Mr. Paul Keating, my fellow LIP writer wrote a great article about winter last month, with a lot of responses from people who were still wearing thermal socks. I’ll say that the popular response was anti-winter. And yet they still live through it every year, as with that Mid-Atlantic Blizzard that’s happening as I write.
I guess it would be the same for me when I chose the Philippines to live, and then if I groused about the rainy season. I’d get no sympathy (BTW, I like the rainy season!). In the early 1950’s while I was a wee tyke, my Mother told my Father that their middle son Paul was leaving New England at the first opportunity. “How can you know that?” was my Fathers query. My Mother explained that in the morning she would bundle her five sons in warm clothing to send us outside, two for school and the youngest three to play. And young Paul would return inside within twenty minutes and complain about the cold, the wet cold snow, and cold wind. I do remember that I really did hate the cold.
A few years later I had a revelation, presented to me at Minot Elementary School (it’s long gone now) in the Neponset area of the Dorchester section of Boston. My 4th grade teacher, Mrs. Ahearn had us do diorama of a village in Malaya (it was the name then) and I asked how they survived the winters living in a house that was made of grass? THE REVELATION: “They have no winter” she explained. My young little mind could not grasp that concept, and so, it must be a lie which I found out later, it was not, oh joy!
Geography is now the subject that has fired my interest, and given me a purpose in life. I then set a goal that I, Paul Thompson would dedicate my life to finding this place called the Equator, for it must be Utopia or at least the promise land. The quest begins!
Leap ahead to October 1964, the goal still boils within me, but how may I reach it? Off to the Boston Army Piers for my Selective Service Physical, passed 1-A, the Army recruiter tells me I’ll be called before the end of the month. But if I sign up now he’ll give me a choice of schools and or jobs. “So young man watta’ ya wanna’ do?” Drive a tank! I exclaimed. “Second choice four eyes?” he asked. This Navy Chief with a large cup of coffee in his hand said, “I’ll let you drive a ship.” They’re huge, which could be fun to do, it wasn’t. (Getting back to winter) The Navy Chief told me that if I show up Friday he would send me to Boot Camp at Great Lakes Il. I scowled; he jumped in real quick and said, San Diego CA. if you can be here at 5am tomorrow (I was there at 3am). My first taste of a warm winter in Southern California, and it was good! So good in fact that Boot Camp and the pain that went with it just didn’t matter, as it was warm.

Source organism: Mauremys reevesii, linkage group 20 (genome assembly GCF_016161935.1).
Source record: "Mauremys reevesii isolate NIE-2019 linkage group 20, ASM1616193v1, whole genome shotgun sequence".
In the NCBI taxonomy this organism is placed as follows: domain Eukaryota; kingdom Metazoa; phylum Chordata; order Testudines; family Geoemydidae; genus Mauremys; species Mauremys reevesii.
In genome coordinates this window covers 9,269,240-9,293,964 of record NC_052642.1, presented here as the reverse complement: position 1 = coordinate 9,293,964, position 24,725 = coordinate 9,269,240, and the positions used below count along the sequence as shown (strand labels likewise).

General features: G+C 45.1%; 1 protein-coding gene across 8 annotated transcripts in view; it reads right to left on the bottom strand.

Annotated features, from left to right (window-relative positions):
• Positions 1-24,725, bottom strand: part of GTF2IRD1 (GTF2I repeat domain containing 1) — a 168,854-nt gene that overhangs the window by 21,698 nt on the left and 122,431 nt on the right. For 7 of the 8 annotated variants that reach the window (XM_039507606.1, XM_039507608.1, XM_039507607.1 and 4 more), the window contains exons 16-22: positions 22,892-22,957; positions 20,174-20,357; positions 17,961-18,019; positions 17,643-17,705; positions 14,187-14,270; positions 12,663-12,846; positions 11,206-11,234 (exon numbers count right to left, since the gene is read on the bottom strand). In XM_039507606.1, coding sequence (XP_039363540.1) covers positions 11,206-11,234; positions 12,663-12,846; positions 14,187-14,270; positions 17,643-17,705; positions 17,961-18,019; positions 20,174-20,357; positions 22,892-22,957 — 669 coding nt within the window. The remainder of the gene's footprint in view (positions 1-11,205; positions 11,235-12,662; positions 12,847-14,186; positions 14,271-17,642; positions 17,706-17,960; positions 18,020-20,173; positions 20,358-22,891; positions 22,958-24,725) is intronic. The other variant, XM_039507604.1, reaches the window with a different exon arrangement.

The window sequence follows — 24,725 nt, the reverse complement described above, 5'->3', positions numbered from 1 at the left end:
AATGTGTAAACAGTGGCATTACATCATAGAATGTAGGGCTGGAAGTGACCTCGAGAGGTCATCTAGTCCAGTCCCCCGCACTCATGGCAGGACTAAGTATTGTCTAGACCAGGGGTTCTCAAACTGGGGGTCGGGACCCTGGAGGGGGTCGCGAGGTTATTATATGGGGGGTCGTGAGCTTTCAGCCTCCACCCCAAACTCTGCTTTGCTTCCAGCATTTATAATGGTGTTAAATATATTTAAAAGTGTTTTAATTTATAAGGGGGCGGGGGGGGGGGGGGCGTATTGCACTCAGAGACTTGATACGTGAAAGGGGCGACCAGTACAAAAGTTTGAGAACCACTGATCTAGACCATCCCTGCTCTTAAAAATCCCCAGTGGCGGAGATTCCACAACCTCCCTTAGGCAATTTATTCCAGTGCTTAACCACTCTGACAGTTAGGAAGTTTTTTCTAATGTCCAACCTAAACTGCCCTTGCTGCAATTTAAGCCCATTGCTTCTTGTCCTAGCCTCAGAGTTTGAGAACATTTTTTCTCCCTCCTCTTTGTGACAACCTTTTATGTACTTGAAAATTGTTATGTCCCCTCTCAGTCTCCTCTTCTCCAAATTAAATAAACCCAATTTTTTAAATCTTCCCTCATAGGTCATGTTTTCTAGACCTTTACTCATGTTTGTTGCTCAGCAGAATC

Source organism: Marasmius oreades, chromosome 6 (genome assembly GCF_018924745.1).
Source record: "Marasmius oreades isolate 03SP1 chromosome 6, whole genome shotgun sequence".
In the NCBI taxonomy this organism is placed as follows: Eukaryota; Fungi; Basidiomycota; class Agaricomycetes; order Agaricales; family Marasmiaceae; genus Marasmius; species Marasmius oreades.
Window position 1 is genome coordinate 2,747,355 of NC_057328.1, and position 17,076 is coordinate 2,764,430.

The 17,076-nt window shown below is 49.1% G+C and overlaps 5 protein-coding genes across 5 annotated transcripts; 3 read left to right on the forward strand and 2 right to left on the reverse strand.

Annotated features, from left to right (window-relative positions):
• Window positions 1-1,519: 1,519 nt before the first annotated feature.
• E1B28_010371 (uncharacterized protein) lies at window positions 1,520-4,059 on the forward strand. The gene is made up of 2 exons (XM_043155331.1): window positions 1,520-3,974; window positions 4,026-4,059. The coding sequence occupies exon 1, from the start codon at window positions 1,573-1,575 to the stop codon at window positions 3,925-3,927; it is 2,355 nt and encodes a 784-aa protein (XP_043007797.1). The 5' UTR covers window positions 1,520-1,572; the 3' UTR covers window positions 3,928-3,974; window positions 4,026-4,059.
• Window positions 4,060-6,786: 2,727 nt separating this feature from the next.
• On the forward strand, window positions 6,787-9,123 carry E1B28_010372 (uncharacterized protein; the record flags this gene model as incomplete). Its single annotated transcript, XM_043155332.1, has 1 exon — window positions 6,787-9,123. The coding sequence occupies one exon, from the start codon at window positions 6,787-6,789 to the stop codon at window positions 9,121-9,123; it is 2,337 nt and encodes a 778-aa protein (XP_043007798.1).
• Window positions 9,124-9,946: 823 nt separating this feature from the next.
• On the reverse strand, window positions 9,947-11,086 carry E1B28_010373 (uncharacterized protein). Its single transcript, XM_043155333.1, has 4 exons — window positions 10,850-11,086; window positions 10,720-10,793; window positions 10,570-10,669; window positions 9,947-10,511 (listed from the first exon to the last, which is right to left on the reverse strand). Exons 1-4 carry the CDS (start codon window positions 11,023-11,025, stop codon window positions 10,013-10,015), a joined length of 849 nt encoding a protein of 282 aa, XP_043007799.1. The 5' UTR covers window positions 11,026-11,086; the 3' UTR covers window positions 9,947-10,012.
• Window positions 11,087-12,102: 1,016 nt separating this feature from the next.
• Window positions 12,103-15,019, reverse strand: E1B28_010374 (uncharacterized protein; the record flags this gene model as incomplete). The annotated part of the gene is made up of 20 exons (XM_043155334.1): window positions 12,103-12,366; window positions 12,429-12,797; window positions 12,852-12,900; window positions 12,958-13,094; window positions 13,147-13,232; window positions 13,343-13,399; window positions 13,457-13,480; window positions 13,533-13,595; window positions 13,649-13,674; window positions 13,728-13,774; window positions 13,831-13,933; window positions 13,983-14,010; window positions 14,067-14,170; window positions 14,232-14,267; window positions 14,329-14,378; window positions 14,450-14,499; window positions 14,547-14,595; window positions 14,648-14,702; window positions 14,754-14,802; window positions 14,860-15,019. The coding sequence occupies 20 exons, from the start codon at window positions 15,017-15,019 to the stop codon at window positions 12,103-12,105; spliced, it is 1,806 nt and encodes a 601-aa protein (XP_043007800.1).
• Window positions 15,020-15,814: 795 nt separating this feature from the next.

Since that day I’ve have never lived further north than Norfolk VA. And that was too north for me. Albeit the ship’s I sailed took me too many very cold places on the planet, we just never stayed long. Nor had I visited New England unless it was the full summer season. (Mom said to Dad, “I told you so.”) Florida, California, South Carolina, Costa Rico, Puerto Rico, Philippines UAE, North Africa and Diego Garcia on the Indian Ocean and many, many more warm spots on Earth where the sun shines daily. As warm or even hot is good.
The goal in life should be to live between 15 degrees North and 15 degrees South skipping some of the not so good longitudes. I still look to the sky once in a while and thank Mrs. Ahearn for showing me the light of knowledge! Oh! The first time I found that equator, was when the Navy gave me a big certificate that made me a “Shell Back” and ten years later I became a “Golden Shell Back” when I crossed on the International Dateline. But I had to go through the punishment again to get it, kinda’ like “The Order of the Blue Nose” when I crossed the Arctic Circle.
I had found it, the equator, and it was excellent!